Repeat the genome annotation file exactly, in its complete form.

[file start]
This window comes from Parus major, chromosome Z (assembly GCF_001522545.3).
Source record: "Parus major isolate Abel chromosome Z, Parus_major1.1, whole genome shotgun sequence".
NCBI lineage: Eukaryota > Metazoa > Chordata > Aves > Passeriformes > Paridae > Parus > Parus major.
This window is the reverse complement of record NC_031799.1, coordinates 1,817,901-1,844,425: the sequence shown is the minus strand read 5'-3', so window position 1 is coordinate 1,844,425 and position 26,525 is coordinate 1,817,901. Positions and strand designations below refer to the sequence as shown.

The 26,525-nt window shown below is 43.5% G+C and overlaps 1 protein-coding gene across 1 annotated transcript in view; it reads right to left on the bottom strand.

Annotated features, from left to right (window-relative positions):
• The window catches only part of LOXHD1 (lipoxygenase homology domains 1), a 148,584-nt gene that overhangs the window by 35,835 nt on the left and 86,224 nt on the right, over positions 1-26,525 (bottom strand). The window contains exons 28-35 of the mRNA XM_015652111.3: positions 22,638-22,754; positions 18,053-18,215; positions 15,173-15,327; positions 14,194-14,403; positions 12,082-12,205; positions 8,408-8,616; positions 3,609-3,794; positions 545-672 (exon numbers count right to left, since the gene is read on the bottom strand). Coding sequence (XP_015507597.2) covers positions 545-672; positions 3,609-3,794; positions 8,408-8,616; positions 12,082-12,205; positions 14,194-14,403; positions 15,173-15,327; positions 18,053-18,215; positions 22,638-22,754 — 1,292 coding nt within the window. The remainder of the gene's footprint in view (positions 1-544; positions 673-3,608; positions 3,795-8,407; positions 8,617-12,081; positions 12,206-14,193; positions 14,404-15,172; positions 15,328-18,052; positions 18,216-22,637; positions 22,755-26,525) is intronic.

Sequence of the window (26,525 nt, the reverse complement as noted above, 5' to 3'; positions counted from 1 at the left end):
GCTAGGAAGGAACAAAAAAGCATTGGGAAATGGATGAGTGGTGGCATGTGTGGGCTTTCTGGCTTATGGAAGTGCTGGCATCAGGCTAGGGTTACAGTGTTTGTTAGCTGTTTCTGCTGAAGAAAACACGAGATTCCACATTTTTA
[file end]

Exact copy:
This window comes from Parus major, chromosome Z (assembly GCF_001522545.3).
Source record: "Parus major isolate Abel chromosome Z, Parus_major1.1, whole genome shotgun sequence".
NCBI lineage: Eukaryota > Metazoa > Chordata > Aves > Passeriformes > Paridae > Parus > Parus major.
This window is the reverse complement of record NC_031799.1, coordinates 1,817,901-1,844,425: the sequence shown is the minus strand read 5'-3', so window position 1 is coordinate 1,844,425 and position 26,525 is coordinate 1,817,901. Positions and strand designations below refer to the sequence as shown.

The 26,525-nt window shown below is 43.5% G+C and overlaps 1 protein-coding gene across 1 annotated transcript in view; it reads right to left on the bottom strand.

Annotated features, from left to right (window-relative positions):
• The window catches only part of LOXHD1 (lipoxygenase homology domains 1), a 148,584-nt gene that overhangs the window by 35,835 nt on the left and 86,224 nt on the right, over positions 1-26,525 (bottom strand). The window contains exons 28-35 of the mRNA XM_015652111.3: positions 22,638-22,754; positions 18,053-18,215; positions 15,173-15,327; positions 14,194-14,403; positions 12,082-12,205; positions 8,408-8,616; positions 3,609-3,794; positions 545-672 (exon numbers count right to left, since the gene is read on the bottom strand). Coding sequence (XP_015507597.2) covers positions 545-672; positions 3,609-3,794; positions 8,408-8,616; positions 12,082-12,205; positions 14,194-14,403; positions 15,173-15,327; positions 18,053-18,215; positions 22,638-22,754 — 1,292 coding nt within the window. The remainder of the gene's footprint in view (positions 1-544; positions 673-3,608; positions 3,795-8,407; positions 8,617-12,081; positions 12,206-14,193; positions 14,404-15,172; positions 15,328-18,052; positions 18,216-22,637; positions 22,755-26,525) is intronic.

Sequence of the window (26,525 nt, the reverse complement as noted above, 5' to 3'; positions counted from 1 at the left end):
GCTAGGAAGGAACAAAAAAGCATTGGGAAATGGATGAGTGGTGGCATGTGTGGGCTTTCTGGCTTATGGAAGTGCTGGCATCAGGCTAGGGTTACAGTGTTTGTTAGCTGTTTCTGCTGAAGAAAACACGAGATTCCACATTTTTA